Why debt-ceiling deal didn't give stock markets a bigger boost
Congress and the president may in part have wanted a deal on the debt ceiling out of concern for financial markets, but word of an agreement couldn't compete with a dismal July report.
One of the major reasons Congress and the president felt compelled to reach a deal on the debt ceiling was a fear that the financial markets would falter if the US defaulted on its debt.Skip to next paragraph
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On Monday, the stock market greeted the news of the debt compromise with a rise that lasted eight minutes. Then, the economic realities intruded with some data indicating that July may have been yet another month of little growth.
The Dow Jones Industrial Average, which opened at 12,144, initially rose to 12,282 before slumping at midday to 11,998. A midafternoon rally cut most of those losses, lifting the Dow to 12,115, off 28 shortly after 3:15 p.m.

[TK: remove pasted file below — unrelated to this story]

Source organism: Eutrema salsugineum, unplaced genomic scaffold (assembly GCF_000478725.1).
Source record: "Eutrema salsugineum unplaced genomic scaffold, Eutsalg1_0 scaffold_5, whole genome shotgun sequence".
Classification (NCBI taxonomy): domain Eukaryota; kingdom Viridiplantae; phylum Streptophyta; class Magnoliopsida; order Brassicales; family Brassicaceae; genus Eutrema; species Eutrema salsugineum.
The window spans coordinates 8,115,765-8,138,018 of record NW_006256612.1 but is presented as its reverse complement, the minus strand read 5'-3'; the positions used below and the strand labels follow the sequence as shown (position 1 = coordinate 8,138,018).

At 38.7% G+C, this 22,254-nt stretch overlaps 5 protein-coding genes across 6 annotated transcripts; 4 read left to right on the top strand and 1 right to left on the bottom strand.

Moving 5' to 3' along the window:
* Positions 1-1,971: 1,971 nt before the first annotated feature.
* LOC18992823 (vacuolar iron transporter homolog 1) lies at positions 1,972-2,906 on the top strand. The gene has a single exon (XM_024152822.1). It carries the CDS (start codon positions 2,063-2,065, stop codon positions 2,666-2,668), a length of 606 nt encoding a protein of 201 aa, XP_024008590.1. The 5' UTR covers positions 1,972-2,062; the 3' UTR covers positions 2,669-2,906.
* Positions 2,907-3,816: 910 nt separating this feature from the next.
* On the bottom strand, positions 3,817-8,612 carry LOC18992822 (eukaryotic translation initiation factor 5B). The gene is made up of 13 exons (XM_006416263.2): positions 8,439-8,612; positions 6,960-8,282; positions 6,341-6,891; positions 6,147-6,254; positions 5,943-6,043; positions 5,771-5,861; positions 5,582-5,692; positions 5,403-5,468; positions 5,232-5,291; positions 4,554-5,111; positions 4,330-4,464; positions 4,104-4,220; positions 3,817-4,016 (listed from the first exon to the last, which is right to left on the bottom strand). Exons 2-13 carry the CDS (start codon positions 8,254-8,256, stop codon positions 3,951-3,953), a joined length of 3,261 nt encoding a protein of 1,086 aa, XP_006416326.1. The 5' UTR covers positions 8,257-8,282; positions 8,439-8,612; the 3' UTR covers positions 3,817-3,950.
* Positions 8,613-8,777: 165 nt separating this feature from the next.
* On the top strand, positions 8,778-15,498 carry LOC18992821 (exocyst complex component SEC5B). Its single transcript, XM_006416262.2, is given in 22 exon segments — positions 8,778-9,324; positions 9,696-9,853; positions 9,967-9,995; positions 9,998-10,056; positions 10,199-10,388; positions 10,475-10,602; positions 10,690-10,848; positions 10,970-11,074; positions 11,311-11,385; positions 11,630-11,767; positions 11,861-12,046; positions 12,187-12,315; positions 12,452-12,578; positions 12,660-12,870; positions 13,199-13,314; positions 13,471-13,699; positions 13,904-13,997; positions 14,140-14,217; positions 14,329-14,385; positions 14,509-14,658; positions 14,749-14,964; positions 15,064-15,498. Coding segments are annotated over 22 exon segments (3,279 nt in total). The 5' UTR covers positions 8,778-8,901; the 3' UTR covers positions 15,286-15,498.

The drop in the Dow follows a loss of about 500 points over the past week – the largest loss in more than a year – as investors worried that the Republicans and Democrats would be unable to compromise, resulting in a default by the US government.
Once a tentative deal was announced, some traders said they were relieved – at least for the moment.
“I would say that something is better than nothing,” says Eric Stein, vice president and portfolio manager at Eaton Vance Investment Managers in Boston. “The combined cuts in the deficit of about $2.5 trillion over ten years is a small step in the right direction,” he says. “But, it’s not a panacea by any stretch of the imagination.”
Some investors in fact never had any doubt the politicians would reach an agreement of some sort. “The financial markets always knew there would be no default on the debt,” says Lance Roberts, an economist with the firm Streettalk Advisors, based in Houston. “If they had been worried, interest rates would be north of 4 percent, probably closer to 5 percent, and the market would have been down 15 percent.”
Of greater concern is the economy, says Mr. Roberts whose own economic indicators suggest the US will be in a recession again early in 2012. “Everything is deteriorating,” he says.